Marries Ofelia in 1986
In 1986 Oswaldo participated as a delegate for the Diocese of Havana in a National Ecclesiastical Encounter (ENEC) where he gave a presentation titled “Faith and Justice” in which he defended the rights of Cuban Catholics to practice their faith with absolute freedom and that this was only possible in an atmosphere of justice and reconciliation. He also called on the Church to defend the rights of Cubans and to denounce injustice. Nevertheless, his words sounded strident in an environment characterized by caution and the trend was to adapt to totalitarianism that had extended itself across Russia, Eastern Europe, and into elements of the hierarchy.

In 1986 he also marries Ofelia Acevedo Maura, a civil engineer, and practicing catholic with whom he forges a happy home out of which Oswaldo José, the oldest, Rosa María, the middle child and Reynaldo Isaías, the youngest of three would grow up in an environment of love and faith.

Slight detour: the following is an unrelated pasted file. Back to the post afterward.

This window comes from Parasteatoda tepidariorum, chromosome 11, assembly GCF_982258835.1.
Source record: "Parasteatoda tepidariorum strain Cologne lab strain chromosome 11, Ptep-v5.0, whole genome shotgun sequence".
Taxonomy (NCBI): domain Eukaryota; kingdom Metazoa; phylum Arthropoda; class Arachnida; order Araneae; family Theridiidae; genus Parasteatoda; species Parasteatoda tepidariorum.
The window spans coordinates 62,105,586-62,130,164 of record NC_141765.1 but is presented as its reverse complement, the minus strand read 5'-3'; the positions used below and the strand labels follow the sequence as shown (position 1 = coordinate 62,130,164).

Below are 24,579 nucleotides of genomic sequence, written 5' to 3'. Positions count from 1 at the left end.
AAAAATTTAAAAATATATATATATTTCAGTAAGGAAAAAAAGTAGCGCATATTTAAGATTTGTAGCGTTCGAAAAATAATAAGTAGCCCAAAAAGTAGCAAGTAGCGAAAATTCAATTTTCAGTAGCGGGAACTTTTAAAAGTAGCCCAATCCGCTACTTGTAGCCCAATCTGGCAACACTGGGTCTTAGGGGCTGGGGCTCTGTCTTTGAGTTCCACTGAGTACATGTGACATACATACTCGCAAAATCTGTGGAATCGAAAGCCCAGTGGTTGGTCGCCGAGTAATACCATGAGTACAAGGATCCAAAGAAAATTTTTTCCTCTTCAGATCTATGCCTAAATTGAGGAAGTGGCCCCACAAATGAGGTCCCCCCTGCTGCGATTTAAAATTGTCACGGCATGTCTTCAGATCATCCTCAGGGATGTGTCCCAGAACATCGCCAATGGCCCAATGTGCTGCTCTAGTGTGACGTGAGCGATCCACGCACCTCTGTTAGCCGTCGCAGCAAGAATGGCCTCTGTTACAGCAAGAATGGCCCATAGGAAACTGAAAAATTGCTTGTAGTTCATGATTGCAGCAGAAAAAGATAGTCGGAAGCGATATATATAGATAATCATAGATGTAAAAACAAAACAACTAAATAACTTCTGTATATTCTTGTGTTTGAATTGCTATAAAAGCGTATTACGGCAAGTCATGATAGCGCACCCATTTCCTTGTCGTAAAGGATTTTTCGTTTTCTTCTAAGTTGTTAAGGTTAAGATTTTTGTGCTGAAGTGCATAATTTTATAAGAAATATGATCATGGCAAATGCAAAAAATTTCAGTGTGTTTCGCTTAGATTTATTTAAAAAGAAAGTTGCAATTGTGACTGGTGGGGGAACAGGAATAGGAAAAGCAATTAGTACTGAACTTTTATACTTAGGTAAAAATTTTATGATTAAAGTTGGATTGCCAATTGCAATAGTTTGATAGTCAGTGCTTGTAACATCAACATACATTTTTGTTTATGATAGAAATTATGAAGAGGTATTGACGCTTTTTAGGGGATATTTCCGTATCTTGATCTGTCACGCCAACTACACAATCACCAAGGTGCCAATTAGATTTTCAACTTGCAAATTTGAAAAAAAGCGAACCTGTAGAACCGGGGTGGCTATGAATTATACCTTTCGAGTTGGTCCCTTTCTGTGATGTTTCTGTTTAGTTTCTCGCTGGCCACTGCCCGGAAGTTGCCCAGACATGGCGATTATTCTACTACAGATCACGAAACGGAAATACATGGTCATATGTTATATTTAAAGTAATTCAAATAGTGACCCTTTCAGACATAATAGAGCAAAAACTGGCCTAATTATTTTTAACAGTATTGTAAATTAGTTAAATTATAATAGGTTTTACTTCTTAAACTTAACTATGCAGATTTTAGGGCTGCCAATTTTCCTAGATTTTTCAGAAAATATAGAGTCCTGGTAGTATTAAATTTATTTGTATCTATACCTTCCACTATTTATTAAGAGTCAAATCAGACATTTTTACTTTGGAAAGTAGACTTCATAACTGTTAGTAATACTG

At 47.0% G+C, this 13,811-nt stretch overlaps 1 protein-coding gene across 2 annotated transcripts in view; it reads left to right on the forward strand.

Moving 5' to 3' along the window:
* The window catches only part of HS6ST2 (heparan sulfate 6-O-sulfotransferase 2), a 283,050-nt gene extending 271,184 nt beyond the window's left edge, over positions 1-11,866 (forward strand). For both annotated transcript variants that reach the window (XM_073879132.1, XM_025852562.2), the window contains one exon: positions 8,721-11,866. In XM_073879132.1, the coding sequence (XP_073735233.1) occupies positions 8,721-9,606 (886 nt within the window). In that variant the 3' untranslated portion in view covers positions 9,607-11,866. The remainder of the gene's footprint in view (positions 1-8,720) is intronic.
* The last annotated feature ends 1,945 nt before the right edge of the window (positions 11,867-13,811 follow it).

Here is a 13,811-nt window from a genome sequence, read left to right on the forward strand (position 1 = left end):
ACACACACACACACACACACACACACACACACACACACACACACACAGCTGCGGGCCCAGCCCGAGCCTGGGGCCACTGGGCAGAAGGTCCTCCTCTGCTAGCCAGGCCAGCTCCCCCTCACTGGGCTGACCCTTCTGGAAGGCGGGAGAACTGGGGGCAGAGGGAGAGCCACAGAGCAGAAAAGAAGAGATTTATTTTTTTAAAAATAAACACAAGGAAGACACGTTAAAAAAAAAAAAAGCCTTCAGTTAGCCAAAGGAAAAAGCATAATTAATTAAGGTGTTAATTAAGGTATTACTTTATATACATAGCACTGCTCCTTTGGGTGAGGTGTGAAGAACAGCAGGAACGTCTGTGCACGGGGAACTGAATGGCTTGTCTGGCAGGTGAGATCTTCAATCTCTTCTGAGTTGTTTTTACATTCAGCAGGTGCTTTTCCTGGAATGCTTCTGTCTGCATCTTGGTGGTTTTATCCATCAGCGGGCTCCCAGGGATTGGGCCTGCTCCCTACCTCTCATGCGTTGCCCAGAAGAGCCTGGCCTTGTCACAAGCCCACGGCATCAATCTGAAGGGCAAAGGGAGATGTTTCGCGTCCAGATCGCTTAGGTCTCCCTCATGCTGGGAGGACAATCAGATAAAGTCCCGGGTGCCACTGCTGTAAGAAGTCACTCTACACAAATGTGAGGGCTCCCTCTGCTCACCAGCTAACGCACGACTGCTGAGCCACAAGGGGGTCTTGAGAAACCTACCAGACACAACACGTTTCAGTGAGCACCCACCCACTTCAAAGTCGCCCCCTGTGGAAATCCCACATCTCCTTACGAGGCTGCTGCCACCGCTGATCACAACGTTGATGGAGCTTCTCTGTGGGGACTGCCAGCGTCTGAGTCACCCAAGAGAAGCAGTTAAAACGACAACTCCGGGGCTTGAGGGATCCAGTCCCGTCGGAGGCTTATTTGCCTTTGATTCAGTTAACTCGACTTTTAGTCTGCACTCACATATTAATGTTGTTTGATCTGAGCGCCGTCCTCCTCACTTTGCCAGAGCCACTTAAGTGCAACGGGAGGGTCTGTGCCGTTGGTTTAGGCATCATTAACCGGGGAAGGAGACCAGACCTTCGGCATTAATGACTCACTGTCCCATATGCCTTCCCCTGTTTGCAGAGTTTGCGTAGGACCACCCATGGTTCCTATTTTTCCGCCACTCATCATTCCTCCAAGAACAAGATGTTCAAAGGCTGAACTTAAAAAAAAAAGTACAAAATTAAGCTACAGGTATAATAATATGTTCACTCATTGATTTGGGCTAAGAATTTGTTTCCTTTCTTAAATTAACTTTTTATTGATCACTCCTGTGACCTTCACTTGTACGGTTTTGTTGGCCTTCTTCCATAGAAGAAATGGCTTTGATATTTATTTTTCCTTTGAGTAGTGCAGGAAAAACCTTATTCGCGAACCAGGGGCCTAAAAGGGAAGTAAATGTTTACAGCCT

Together with a group of lay people, Oswaldo organizes regular gatherings in their parish of the Cerro on Cuban Thought. Out of these conversations and presentations Oswaldo edits, “The People of God,” the first autonomous and independent publication that defends freedom, not only for believers but for all Cubans. In 1988, after strong pressure from the religious affairs office of the Cuban Communist Party, the bishop of Havana Jaime Ortega, prohibits the publication and the gatherings on Cuban thought.

They wanted their children to grow up free in Cuba

Founding of the Christian Liberation Movement